Saturday, February 6, 2010
Have you ever tried mole? (pronounced mole-aye) Mole means sauce, or concoction in Spanish. Guacamole is an example of mole, its a concoction of avocado and whatever the chef feels like adding. There is no right or wrong mole, just different versions.
They type of mole I was thinking of was very deep, complex, sweet, spicy, nutty and chocolatey all at once. A classic red mole. That's when I decided I was in need of tutelage from the master of all things Mexican cooking: Chef Rick Bayless.
Rick Bayless is a pioneer in Mexican cooking. I remember being 13 years old and watching "Great Chefs of the West" on PBS and seeing Rick Bayless make awesome creations. He was the first person I had ever seen to use authentic Mexican cookware, recipes and ingredients. I watched with rapt attention as Rick made hot chocolate using Mexican chocolate and a molinillo, a traditional hot chocolate frother, amazed at what he was telling me, how the molinillo breaks down the chocolate, incorporates air, all this wonderful science along with folklore, well I was under his spell.
Rick has had a very successful career including Frontera and Topolobampo restuarants, multiple cook books, a few cooking shows on PBS and last summer he was named Top Chef Master. On the very first episode of Top Chef Masters I saw that Rick was in the competition. I told my husband that the rest of the contestents should go home now, Rick was walking away with the title. I was right. This man is an amazing chef.
Thats why he was the first and only place I went to when looking for a mole sauce. A quick trip to the Mexican supermarket for ingredients & I was in business. 4 very very VERY messy hours later and I had about 12 cups of the most complex, wonderful sauce I had ever created. Thank you Rick for sharing your knowledge and love of Mexican cookery with me.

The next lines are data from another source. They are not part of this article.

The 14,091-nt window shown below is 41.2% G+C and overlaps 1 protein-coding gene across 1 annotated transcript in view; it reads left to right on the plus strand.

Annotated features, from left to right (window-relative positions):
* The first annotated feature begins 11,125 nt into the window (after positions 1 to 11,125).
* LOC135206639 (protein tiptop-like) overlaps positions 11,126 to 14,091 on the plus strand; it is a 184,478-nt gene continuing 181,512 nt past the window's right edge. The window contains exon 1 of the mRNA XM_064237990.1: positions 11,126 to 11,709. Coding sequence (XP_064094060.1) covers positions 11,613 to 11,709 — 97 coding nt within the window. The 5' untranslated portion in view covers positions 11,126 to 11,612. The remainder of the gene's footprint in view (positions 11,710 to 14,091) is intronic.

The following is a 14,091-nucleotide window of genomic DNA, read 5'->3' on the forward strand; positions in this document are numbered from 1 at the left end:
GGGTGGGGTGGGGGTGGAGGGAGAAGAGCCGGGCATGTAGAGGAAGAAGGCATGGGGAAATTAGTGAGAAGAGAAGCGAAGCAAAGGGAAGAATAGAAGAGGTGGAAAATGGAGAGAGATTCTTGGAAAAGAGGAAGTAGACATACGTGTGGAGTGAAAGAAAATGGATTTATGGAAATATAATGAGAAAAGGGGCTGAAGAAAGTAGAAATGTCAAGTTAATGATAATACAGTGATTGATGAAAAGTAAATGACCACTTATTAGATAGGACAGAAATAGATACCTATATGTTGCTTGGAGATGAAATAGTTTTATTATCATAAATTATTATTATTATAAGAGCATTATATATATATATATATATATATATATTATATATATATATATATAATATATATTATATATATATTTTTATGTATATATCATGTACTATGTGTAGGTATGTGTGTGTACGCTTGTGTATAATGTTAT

this is after the sauce has cooked for hours. Notice how much its darkened.
Click here for the recipe. Here's the 3 changes that I made:
1. I used 2 oz mulatto chiles, I didn't realize I needed more. Oops!
2. I used 6 oz of ancho chiles, not the 3 oz of ancho & 3 oz of pasilla chiles that Rick calls for. The store had the anchos listed as "Ancho Pasilla" so I figured it incorporated them both :-) My lack of attention to detail on reading the recipe is why there's less chiles in my mole than Rick calls for. An error I won't make again, my sauce lacked the heat that I was hoping for. Oh well, there's always next time.
3. I used 2.5 oz Mexican chocolate. I like chocolate, sue me.
Mole is not a very photogenic sauce. I apologize for the lack of photos on this post, believe me some of the steps weren't pretty. Tasty yes, attractive, not so much.
Oh and 1 final word. This sauce will cause a royal mess in your kitchen. You will find brick red splatters that you could have sworn you wiped up at least 100 times before, 5 days later. Using a splatter screen helps, minimally. I ended up using a combo of splatter screen with the lid to the pot on top. Be prepared to clean when making mole, don't say I didn't warn you!
2 chicken breasts butterflied open
3/4 cup mole sauce
Butterfly chicken breast to maximize surface area. More surface are means more mole. That's a good thing. Salt the chicken.
Heat a large skillet over medium high heat. Add chicken and allow to brown on first side. Flip chicken, add mole sauce, cover and reduce heat to medium low. Allow chicken to simmer for 15 minutes or until done (160* internal temp). Stir occasionally and spoon mole over top of chicken.
Serve with rice, beans and tortillas.
I'm not even going to try, there are way too many ingredients in the mole and it makes 3/4 of a gallon. You don't use much mole in recipes so I wouldn't worry about it too much. This is one of those 'just enjoy the meal' moments - Andrea the Kitchen Witch